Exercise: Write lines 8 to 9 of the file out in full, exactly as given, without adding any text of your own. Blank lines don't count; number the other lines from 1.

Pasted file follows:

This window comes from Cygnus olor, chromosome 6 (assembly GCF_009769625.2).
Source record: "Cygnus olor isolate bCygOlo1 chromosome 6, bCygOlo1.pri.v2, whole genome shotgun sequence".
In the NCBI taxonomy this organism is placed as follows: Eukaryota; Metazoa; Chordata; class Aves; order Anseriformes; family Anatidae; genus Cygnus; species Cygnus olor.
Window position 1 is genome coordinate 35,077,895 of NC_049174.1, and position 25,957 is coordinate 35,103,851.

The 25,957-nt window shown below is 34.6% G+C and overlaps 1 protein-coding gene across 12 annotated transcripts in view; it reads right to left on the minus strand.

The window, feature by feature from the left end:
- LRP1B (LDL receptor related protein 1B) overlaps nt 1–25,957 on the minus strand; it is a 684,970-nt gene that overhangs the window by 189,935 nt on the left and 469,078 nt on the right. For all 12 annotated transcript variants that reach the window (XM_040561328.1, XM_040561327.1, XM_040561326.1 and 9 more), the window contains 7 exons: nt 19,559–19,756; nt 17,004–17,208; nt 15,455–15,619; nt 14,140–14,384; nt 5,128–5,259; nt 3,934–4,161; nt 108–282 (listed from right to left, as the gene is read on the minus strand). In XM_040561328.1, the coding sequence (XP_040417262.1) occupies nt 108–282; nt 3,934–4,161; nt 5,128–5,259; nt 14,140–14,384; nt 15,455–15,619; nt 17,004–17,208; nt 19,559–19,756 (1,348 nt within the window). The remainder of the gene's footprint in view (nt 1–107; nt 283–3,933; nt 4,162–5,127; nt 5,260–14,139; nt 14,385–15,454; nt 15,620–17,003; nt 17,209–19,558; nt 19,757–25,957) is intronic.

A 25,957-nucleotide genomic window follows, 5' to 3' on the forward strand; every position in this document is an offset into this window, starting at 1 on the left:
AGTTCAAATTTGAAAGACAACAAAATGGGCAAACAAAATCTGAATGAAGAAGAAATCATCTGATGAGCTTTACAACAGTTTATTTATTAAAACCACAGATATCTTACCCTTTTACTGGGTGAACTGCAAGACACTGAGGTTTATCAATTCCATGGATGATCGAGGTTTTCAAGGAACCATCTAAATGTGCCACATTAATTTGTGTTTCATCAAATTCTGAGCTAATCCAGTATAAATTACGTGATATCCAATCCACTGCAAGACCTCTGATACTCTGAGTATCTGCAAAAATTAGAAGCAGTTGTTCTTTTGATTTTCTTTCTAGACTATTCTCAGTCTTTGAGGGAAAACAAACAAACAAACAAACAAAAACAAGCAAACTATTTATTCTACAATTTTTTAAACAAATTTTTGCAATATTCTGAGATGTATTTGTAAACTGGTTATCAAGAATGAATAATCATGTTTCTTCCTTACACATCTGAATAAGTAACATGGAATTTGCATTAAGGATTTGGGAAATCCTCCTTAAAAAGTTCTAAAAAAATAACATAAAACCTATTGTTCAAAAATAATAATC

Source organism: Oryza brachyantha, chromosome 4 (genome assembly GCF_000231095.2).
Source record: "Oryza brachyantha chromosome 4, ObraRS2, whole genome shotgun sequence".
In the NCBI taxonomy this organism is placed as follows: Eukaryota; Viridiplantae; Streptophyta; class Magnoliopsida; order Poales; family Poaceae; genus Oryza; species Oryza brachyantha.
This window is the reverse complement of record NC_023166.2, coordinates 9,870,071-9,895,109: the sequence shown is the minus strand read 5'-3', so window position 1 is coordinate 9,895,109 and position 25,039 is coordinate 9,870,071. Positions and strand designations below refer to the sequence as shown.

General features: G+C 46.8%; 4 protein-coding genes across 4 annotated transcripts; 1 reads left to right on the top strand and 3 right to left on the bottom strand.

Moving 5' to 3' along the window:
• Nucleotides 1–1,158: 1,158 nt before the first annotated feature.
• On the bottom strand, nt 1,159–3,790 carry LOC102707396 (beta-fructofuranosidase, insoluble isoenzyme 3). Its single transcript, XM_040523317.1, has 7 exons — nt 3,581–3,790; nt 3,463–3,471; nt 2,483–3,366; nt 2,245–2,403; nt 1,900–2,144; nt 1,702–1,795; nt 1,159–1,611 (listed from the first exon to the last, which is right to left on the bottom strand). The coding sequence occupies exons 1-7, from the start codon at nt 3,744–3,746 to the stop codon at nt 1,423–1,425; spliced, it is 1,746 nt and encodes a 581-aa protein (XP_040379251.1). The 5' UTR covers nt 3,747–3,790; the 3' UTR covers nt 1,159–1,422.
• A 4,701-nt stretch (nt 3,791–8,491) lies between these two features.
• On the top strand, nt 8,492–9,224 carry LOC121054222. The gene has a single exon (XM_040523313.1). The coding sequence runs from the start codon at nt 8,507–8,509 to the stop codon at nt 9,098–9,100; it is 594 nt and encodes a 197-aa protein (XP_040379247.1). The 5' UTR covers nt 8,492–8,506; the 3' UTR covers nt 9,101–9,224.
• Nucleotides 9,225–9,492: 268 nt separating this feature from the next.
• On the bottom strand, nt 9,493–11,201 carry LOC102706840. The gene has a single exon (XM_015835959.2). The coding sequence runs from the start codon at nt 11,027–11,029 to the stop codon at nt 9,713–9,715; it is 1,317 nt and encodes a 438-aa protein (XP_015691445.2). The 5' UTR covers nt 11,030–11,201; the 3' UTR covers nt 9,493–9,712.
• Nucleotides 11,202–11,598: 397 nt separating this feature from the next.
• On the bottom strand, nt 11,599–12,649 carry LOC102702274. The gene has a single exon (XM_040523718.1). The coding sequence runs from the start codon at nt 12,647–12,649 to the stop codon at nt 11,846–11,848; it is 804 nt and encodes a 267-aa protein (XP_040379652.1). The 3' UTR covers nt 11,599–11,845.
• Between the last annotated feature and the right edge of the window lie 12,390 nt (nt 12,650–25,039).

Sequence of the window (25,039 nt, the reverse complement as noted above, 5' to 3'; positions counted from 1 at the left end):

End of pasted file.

A 25,957-nucleotide genomic window follows, 5' to 3' on the forward strand; every position in this document is an offset into this window, starting at 1 on the left:
AGTTCAAATTTGAAAGACAACAAAATGGGCAAACAAAATCTGAATGAAGAAGAAATCATCTGATGAGCTTTACAACAGTTTATTTATTAAAACCACAGATATCTTACCCTTTTACTGGGTGAACTGCAAGACACTGAGGTTTATCAATTCCATGGATGATCGAGGTTTTCAAGGAACCATCTAAATGTGCCACATTAATTTGTGTTTCATCAAATTCTGAGCTAATCCAGTATAAATTACGTGATATCCAATCCACTGCAAGACCTCTGATACTCTGAGTATCTGCAAAAATTAGAAGCAGTTGTTCTTTTGATTTTCTTTCTAGACTATTCTCAGTCTTTGAGGGAAAACAAACAAACAAACAAACAAAAACAAGCAAACTATTTATTCTACAATTTTTTAAACAAATTTTTGCAATATTCTGAGATGTATTTGTAAACTGGTTATCAAGAATGAATAATCATGTTTCTTCCTTACACATCTGAATAAGTAACATGGAATTTGCATTAAGGATTTGGGAAATCCTCCTTAAAAAGTTCTAAAAAAATAACATAAAACCTATTGTTCAAAAATAATAATC